20+ event inclusive, but not for everyone

Attempting to attract young, enthusiastic Christians risks failing to win over converts.

After I walked several blocks past the Hennepin Avenue train station on Monday, the flashing lights of the Pantages Theater came into full view. A large crowd stood on the narrow sidewalk, seeming to spill onto the street.

I had the opportunity to attend “20+,” an event staged by the River Valley Church. The event focused on bringing young adults closer to the message of Jesus for what was labeled as “the greatest party of the season.”

As a Hindu and Universalist, my experiences with religion were incredibly different than the one I had there. I was brought up in an environment that emphasized the sacredness of the academic nature of religion. However, emotion seemed to be the main focus at 20+.

As the event started, I definitely didn’t find myself in what I considered a place of worship. The stage was set up to match that of a rock concert and was occupied by singers in large shirts, beanies and skinny jeans. The music they were playing was also not music I stereotypically associated with a Christian church.

As a Hindu, I don’t necessarily subscribe to the views the church presented. Hinduism holds that there are many ways to get to the same God. However, 20+ emphasized that Christianity is the only salvation for our souls.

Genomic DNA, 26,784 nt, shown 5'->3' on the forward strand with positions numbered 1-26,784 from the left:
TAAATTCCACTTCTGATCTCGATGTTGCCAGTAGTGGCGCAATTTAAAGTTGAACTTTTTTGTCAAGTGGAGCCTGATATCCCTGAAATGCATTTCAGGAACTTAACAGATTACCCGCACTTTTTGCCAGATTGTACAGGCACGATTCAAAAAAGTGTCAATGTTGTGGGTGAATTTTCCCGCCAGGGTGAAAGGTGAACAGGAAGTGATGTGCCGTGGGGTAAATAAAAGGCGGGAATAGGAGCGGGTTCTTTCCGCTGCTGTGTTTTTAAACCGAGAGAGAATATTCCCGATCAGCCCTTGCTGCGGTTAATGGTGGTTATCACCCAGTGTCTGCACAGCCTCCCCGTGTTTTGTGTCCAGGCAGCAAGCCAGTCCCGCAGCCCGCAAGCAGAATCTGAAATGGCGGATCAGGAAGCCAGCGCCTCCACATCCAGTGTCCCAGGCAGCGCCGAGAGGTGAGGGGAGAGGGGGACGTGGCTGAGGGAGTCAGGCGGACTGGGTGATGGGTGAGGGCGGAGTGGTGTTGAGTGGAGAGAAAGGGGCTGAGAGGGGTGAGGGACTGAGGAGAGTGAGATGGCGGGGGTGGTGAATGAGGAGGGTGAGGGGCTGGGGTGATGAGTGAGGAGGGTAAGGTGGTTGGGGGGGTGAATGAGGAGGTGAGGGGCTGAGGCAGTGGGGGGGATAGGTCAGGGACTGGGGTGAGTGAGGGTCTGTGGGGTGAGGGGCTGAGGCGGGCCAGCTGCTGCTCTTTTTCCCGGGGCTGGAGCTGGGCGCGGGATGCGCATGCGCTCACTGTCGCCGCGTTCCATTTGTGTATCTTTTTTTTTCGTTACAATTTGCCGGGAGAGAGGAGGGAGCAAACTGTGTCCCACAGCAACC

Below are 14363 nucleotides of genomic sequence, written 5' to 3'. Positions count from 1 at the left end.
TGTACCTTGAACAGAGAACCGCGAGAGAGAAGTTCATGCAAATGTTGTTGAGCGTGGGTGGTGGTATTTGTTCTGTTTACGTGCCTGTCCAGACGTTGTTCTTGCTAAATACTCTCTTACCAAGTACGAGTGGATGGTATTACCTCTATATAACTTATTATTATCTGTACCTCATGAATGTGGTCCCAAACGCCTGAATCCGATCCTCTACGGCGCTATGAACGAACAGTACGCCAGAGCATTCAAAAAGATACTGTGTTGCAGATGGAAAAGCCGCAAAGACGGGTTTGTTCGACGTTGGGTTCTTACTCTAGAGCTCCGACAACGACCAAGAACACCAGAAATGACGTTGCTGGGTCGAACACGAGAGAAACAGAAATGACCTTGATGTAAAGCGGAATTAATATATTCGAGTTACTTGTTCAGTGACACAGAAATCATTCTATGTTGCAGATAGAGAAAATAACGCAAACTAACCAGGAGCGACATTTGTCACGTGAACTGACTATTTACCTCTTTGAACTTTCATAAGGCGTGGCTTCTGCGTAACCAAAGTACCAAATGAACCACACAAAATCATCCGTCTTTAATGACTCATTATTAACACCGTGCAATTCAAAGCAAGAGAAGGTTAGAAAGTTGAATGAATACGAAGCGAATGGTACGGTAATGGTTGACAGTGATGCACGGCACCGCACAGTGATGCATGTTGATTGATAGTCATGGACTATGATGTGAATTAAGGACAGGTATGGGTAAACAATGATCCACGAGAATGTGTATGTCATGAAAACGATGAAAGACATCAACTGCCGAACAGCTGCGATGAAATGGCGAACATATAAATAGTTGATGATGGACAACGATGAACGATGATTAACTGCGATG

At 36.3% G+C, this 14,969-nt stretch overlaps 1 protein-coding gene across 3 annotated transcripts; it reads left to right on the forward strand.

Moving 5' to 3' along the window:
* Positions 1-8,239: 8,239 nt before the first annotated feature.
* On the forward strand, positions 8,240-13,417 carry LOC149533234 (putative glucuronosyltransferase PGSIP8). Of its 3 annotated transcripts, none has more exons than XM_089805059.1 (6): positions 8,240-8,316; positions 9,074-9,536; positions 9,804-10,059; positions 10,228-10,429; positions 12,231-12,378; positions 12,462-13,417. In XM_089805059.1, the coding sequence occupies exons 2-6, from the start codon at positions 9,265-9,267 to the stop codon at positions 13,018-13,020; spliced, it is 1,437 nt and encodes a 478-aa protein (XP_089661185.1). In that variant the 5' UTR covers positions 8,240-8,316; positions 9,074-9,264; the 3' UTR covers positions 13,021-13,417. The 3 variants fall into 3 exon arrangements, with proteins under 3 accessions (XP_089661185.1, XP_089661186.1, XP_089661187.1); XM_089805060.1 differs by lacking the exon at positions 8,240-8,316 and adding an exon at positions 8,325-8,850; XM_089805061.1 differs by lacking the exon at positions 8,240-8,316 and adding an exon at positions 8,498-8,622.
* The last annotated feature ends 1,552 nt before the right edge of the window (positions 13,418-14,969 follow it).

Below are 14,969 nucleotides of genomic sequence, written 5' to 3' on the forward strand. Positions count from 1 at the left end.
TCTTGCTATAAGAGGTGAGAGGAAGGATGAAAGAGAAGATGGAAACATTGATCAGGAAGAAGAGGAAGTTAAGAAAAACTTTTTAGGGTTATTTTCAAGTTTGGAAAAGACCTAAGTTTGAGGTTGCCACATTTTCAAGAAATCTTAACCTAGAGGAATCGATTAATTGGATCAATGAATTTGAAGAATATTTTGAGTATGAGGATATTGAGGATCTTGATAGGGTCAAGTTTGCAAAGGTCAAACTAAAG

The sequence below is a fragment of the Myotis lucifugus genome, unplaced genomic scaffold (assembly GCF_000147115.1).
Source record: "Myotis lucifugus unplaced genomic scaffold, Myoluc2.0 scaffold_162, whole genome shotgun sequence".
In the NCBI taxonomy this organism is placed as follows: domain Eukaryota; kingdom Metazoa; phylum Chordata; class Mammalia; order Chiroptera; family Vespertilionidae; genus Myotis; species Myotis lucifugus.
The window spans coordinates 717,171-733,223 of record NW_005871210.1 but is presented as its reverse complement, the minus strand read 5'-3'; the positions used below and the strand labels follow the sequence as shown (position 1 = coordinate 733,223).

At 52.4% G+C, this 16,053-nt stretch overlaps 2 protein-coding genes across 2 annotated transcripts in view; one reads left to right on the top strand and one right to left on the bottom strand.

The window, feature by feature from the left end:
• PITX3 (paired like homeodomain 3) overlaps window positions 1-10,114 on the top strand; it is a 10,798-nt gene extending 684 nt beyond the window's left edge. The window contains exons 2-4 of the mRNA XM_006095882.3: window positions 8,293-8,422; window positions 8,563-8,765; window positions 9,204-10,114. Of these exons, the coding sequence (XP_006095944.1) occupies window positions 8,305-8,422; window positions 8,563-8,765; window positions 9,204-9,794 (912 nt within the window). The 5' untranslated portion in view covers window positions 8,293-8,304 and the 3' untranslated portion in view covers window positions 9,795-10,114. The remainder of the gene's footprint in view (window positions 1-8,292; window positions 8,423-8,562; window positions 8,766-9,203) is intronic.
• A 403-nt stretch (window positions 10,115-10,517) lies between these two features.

What was interesting, though, was the seeming merger of youthfulness and devotion to the Gospel message. Young adults and teenagers my age were jamming to music with a message that truly mattered to them, and that was rather inspiring.

Later that evening, Carl Lentz, a charismatic pastor from the Hillsong Church in New York City, delivered an emotionally charged message that challenged everyone in the room to consider their values and prioritize the importance of God in their lives.

Even though I was an outsider to this community, it became evident why the 20+ movement is growing.

From what I experienced, this environment does indeed break from how I perceive Christian church services. This new path makes 20+ attractive to Christians who could feel disillusioned or uncomfortable with their traditional church. But that was just it. It was an opportunity for Christians alone.

As I left the theater, it occurred to me that I still hadn’t felt like a part of the church’s message. There were many facets of the event that I had no experience with, and thus I felt intrigued but also uncomfortable. At the event, concepts such as praying for someone else were entirely foreign to me and challenged my beliefs.

Why can someone else connect to God for me? Why do we put our hands in the air to pray? Questions like these left me more puzzled than I had expected.

To me, it seemed as though the target audience of such a movement was Christians who no longer felt inclined to go to traditional church settings any longer. The rock music and emphatic sermons all speak to that demographic.

One question remains, though: Is it enough?

Is it enough to bring people shying away from organized religion back to celebrating the Gospel message? Should the church try to reach out to other denominations or religions? Only time will tell.